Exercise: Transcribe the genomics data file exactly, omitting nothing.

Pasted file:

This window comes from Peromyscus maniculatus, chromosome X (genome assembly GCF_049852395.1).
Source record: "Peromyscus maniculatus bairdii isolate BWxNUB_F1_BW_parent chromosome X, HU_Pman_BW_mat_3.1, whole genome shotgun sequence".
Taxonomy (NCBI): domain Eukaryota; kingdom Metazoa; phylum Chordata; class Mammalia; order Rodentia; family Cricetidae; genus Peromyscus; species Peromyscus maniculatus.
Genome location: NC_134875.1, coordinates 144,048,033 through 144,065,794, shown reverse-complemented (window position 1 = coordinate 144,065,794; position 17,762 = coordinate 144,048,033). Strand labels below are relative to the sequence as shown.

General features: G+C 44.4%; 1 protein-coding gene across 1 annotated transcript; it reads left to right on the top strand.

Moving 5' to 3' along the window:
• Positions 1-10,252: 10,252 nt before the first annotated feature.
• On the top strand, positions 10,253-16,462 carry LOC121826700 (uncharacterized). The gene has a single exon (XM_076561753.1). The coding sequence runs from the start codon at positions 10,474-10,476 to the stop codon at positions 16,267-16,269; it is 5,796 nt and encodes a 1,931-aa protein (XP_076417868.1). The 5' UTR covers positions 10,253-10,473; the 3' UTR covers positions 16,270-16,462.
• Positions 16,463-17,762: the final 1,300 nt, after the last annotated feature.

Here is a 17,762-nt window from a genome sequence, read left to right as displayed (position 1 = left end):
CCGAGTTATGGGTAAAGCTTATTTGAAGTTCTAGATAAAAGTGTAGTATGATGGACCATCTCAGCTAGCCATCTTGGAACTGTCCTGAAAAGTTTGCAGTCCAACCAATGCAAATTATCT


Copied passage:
This window comes from Peromyscus maniculatus, chromosome X (genome assembly GCF_049852395.1).
Source record: "Peromyscus maniculatus bairdii isolate BWxNUB_F1_BW_parent chromosome X, HU_Pman_BW_mat_3.1, whole genome shotgun sequence".
Taxonomy (NCBI): domain Eukaryota; kingdom Metazoa; phylum Chordata; class Mammalia; order Rodentia; family Cricetidae; genus Peromyscus; species Peromyscus maniculatus.
Genome location: NC_134875.1, coordinates 144,048,033 through 144,065,794, shown reverse-complemented (window position 1 = coordinate 144,065,794; position 17,762 = coordinate 144,048,033). Strand labels below are relative to the sequence as shown.

General features: G+C 44.4%; 1 protein-coding gene across 1 annotated transcript; it reads left to right on the top strand.

Moving 5' to 3' along the window:
• Positions 1-10,252: 10,252 nt before the first annotated feature.
• On the top strand, positions 10,253-16,462 carry LOC121826700 (uncharacterized). The gene has a single exon (XM_076561753.1). The coding sequence runs from the start codon at positions 10,474-10,476 to the stop codon at positions 16,267-16,269; it is 5,796 nt and encodes a 1,931-aa protein (XP_076417868.1). The 5' UTR covers positions 10,253-10,473; the 3' UTR covers positions 16,270-16,462.
• Positions 16,463-17,762: the final 1,300 nt, after the last annotated feature.

Here is a 17,762-nt window from a genome sequence, read left to right as displayed (position 1 = left end):
CCGAGTTATGGGTAAAGCTTATTTGAAGTTCTAGATAAAAGTGTAGTATGATGGACCATCTCAGCTAGCCATCTTGGAACTGTCCTGAAAAGTTTGCAGTCCAACCAATGCAAATTATCT